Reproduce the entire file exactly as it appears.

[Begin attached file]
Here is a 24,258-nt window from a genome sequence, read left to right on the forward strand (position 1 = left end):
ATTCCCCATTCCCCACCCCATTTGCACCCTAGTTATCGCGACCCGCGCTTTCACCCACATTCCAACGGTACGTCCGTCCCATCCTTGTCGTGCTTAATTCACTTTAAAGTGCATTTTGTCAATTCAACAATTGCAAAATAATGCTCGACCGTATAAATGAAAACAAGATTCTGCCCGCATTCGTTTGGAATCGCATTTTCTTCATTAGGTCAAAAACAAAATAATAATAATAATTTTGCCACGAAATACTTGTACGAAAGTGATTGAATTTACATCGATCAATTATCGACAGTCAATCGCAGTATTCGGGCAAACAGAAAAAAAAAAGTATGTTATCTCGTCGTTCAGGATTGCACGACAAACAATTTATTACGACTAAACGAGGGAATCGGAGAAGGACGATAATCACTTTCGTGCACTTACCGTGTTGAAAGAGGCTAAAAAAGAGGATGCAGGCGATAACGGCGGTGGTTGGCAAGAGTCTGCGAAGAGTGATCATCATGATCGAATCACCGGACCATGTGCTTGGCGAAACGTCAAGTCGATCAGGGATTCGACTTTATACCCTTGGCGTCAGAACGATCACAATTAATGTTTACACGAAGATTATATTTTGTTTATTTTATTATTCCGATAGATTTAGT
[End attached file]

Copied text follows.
Here is a 24,258-nt window from a genome sequence, read left to right on the forward strand (position 1 = left end):
ATTCCCCATTCCCCACCCCATTTGCACCCTAGTTATCGCGACCCGCGCTTTCACCCACATTCCAACGGTACGTCCGTCCCATCCTTGTCGTGCTTAATTCACTTTAAAGTGCATTTTGTCAATTCAACAATTGCAAAATAATGCTCGACCGTATAAATGAAAACAAGATTCTGCCCGCATTCGTTTGGAATCGCATTTTCTTCATTAGGTCAAAAACAAAATAATAATAATAATTTTGCCACGAAATACTTGTACGAAAGTGATTGAATTTACATCGATCAATTATCGACAGTCAATCGCAGTATTCGGGCAAACAGAAAAAAAAAAGTATGTTATCTCGTCGTTCAGGATTGCACGACAAACAATTTATTACGACTAAACGAGGGAATCGGAGAAGGACGATAATCACTTTCGTGCACTTACCGTGTTGAAAGAGGCTAAAAAAGAGGATGCAGGCGATAACGGCGGTGGTTGGCAAGAGTCTGCGAAGAGTGATCATCATGATCGAATCACCGGACCATGTGCTTGGCGAAACGTCAAGTCGATCAGGGATTCGACTTTATACCCTTGGCGTCAGAACGATCACAATTAATGTTTACACGAAGATTATATTTTGTTTATTTTATTATTCCGATAGATTTAGT